One thing that will likely come up in trial is how Sidhu was driving, because so far reports only say that he “failed to yield.” It remains to be seen what factors might contribute to his culpability. He is being charged 16 times with dangerous driving causing death. Just one of these charges has a maximum sentence of 14 years. If he is found guilty on all 16 counts, it will be up to the judge to decide whether or not he ever walks free again.
In my eyes, the right punishment would be a lighter sentence. One important consideration is that Jaskirat was not drunk or high when the crash occurred; yet because this incident involved young adults and received so much national attention, it feels as if this fact has been overlooked. He simply made an error in judgement. Hopefully, this will be taken into consideration during trial.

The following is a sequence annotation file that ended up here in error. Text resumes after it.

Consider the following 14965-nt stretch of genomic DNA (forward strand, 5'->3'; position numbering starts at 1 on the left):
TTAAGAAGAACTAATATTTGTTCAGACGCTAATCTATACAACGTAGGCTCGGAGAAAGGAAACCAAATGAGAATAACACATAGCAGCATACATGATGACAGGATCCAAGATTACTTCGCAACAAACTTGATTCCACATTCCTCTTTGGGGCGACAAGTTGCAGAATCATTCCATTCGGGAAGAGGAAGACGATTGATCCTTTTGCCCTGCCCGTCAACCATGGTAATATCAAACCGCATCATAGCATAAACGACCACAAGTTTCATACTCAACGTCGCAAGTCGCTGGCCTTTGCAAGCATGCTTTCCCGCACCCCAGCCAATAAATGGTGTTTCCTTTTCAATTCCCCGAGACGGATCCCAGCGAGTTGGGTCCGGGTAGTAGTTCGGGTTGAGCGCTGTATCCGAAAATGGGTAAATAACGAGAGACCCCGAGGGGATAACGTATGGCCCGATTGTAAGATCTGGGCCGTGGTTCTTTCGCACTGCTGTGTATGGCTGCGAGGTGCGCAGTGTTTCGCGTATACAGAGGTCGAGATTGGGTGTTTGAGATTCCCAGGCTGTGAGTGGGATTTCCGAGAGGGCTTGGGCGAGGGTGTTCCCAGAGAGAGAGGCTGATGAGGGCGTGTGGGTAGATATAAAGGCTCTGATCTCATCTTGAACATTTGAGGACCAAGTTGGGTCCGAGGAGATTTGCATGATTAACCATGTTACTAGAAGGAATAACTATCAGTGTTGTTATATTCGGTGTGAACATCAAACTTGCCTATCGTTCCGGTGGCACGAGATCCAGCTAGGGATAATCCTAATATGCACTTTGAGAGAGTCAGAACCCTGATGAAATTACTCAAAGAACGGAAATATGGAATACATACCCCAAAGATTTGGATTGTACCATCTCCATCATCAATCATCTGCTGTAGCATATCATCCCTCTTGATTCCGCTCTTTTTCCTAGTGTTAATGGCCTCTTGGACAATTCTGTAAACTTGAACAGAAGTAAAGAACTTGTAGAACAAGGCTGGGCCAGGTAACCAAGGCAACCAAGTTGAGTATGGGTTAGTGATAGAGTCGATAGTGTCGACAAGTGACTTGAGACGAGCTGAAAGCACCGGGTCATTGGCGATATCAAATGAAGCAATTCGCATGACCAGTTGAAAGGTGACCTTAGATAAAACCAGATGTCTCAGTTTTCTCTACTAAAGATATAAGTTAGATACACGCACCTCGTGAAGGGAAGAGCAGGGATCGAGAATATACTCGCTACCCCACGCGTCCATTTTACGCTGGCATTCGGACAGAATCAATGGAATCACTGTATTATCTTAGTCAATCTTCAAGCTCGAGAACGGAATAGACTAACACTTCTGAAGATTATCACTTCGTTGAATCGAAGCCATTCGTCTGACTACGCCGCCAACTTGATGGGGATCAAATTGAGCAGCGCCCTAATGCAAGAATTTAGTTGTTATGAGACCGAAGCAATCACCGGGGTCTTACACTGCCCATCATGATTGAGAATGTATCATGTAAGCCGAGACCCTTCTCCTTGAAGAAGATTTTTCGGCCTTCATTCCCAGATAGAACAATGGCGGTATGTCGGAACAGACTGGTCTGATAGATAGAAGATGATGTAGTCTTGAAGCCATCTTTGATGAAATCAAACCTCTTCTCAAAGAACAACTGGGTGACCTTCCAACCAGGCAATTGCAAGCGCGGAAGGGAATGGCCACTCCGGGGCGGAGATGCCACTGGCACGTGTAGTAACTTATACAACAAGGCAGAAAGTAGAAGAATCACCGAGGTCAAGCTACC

At the end of the day, we can and should demand better. Let us hope that, this time, the Saskatchewan government has learned from such an enormous tragedy.